Development of tools to detect anthelmintic sensitivity in UK cattle nematodes
McArthur, Claire Louise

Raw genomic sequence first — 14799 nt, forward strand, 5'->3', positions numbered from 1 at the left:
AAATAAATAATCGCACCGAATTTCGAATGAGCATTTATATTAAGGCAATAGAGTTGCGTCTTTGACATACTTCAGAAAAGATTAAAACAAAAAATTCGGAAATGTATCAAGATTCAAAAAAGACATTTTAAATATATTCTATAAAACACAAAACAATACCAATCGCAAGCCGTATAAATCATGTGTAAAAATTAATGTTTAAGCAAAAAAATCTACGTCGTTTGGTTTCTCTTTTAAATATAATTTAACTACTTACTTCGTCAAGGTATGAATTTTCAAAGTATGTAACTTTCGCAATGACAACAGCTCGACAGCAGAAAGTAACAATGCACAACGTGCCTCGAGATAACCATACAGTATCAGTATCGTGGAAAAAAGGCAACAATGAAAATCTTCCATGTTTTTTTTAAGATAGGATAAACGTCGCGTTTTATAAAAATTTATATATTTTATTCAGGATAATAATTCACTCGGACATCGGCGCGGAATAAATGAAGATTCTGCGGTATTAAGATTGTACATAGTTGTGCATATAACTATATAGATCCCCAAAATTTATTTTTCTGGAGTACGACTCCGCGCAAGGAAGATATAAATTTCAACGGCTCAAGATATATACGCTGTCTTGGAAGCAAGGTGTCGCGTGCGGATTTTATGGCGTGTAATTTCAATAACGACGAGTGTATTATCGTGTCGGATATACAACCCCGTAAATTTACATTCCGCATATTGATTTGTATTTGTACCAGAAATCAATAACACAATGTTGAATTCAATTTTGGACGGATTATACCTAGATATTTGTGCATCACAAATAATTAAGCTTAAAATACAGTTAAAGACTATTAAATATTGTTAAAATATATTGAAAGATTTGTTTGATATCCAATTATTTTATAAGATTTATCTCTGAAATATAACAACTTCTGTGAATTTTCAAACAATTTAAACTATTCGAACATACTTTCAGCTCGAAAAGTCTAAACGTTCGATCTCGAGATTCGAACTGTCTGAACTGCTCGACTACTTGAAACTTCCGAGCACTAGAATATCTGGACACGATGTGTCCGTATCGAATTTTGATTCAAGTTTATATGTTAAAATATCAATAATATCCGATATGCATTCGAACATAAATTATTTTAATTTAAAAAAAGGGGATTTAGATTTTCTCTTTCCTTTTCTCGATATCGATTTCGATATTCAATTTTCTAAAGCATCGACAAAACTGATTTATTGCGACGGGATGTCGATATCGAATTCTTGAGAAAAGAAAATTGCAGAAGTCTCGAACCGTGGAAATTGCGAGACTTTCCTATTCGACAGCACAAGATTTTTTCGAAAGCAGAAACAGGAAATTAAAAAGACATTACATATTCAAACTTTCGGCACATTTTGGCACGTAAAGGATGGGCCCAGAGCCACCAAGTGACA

Grazing cattle can be infected with a variety of gastrointestinal nematode species. In temperate regions, the most common of these species are considered to be the abomasal parasite, Ostertagia ostertagi, and the small intestinal dwelling nematode, Cooperia oncophora. Control of these nematodes is largely reliant upon the use of three anthelmintic classes: the benzimidazoles, imidazothiazoles and the macrocyclic lactones (ML). Worldwide, reports of anthelmintic resistance in cattle nematodes have increased in recent years; however, little information is available regarding this issue in farmed cattle in the UK. Knowledge is also lacking regarding anthelmintic usage practices, and whether or not the current methods used to detect anthelmintic resistance in cattle nematodes are robust and accurate. In this thesis, a number of approaches were taken to investigate these issues. A questionnaire study was conducted to evaluate anthelmintic usage and nematode control practices on a cohort of UK cattle farms. Descriptive analysis of the responses revealed that first season grazing calves were administered with anthelmintics, on average, twice per year (ranging between once and four times per year). It was also found that farmers depended heavily on ML products, with 80% of respondents administering a ML product in the previous 12 months and only 55% of respondents employing a quarantine treatment for cattle brought onto their farm. Faecal egg count reduction tests (FECRT) were then performed on 20 of the respondents’ farms, using injectable ivermectin (IVM). Two types of faecal egg count (FEC) methodology (a double centrifugation salt flotation method sensitive to one egg per gram and a McMaster method sensitive to 50 eggs per gram) were compared to investigate their utility in determining anthelmintic sensitivity of the derived nematode populations. A number of different statistical analyses were also performed to determine the optimum method of analysis for determining anthelmintic efficacy taking into account the effect of using arithmetic or geometric means, sensitivity of the FEC method and the effect of parametric bootstrapping. Of the 20 farms tested, 13 showed indications of inefficacy of IVM. Genus identification analysis of larvae derived from faecal samples obtained from the FECRT cohort indicated a minimum of 95% Cooperia spp. larvae in the post-treatment samples. Logistic regression analysis was also used to determine associations between management strategy on beef and dairy cattle enterprises and risk factors for IVM resistance. Farmers with dairy cattle were significantly less likely to use FEC (P = 0.013) or isolate new animals at quarantine (P = 0.013) compared to beef cattle farmers. Farmers who routinely monitored FEC were significantly less likely to use anthelmintics than those who did not monitor FEC (P = 0.042) and farmers who sought advice from their veterinary surgeons were less likely to administer anthelmintics according to the average weight of the herd (P = 0.02). Nematodes from two of the farms on which IVM resistance was indicated by the field FECRT were then further passaged and both isolates subjected to a controlled efficacy test (CET). Results from the CET confirmed the presence of IVM resistant C. oncophora (using two different application methods: injectable and pour-on administration), as well as the presence of moxidectin-resistant C. oncophora, the first confirmation in the UK. Analysis of phenotypic parameters was conducted on 679 female C. oncophora recovered at necropsy from all treatment groups. For both isolates, nematodes recovered from calves administered with moxidectin (MOX) pour-on anthelmintic were found to be significantly shorter than nematodes surviving IVM administration and nematodes from untreated control calves. Oviposition was also examined; with no eggs in utero found in any of the nematodes surviving MOX administration. Differences in the numbers of eggs in utero surviving IVM application were observed between the two isolates and also between application methods. Subsequently, analysis of a small section of a glutamate-gated chloride channel (glc-6) gene was conducted to investigate the presence of a single nucleotide polymorphism (SNP) in the glc-6 gene that had been previously proposed to be associated with ML resistance. This was achieved by comparing sequences derived from male and female C. oncophora (from both isolates) obtained from untreated calves with sequences from nematodes that had survived IVM administration. The SNP was not identified in any of the parasites analysed. Due to time and labour costs for conducting FECRTs for detecting anthelmintic resistance, a migration inhibition test was examined for its utility in assessing IVM sensitivity of third stage larvae (L3) derived from populations that had been demonstrated to have varying IVM sensitivity in vivo. Following optimisation, dose response curves and effective concentration (EC50) estimates were generated for all populations, including single species laboratory isolates of O. ostertagi and C. oncophora and mixed species isolates derived from the field studies above. The data failed to correlate with the previously obtained in vivo anthelmintic sensitivity classification for each isolate. Overall, O. ostertagi appeared to be less sensitive to IVM in the LMIT compared to C. oncophora, regardless of the ML sensitivity status of the isolate under study. Thus, these experiments indicated that the LMIT may have limited utility for assessing ML sensitivity of mixed species nematode isolates generated from field samples. In summary, the work in this thesis has found that UK cattle farmers heavily rely upon ML anthelmintics and there are clear differences in parasite control practices between farmers in the dairy and beef sectors, which may influence the development of anthelmintic resistance. As it is unclear when new classes of anthelmintics will become available for cattle, it is imperative to prolong the effectiveness of the current effective classes and to detect anthelmintic resistance as it emerges. This thesis has explored some currently available tools for the detection of ML resistance, with a view to improving them with appropriate best practice advice to help protect the health and welfare of cattle.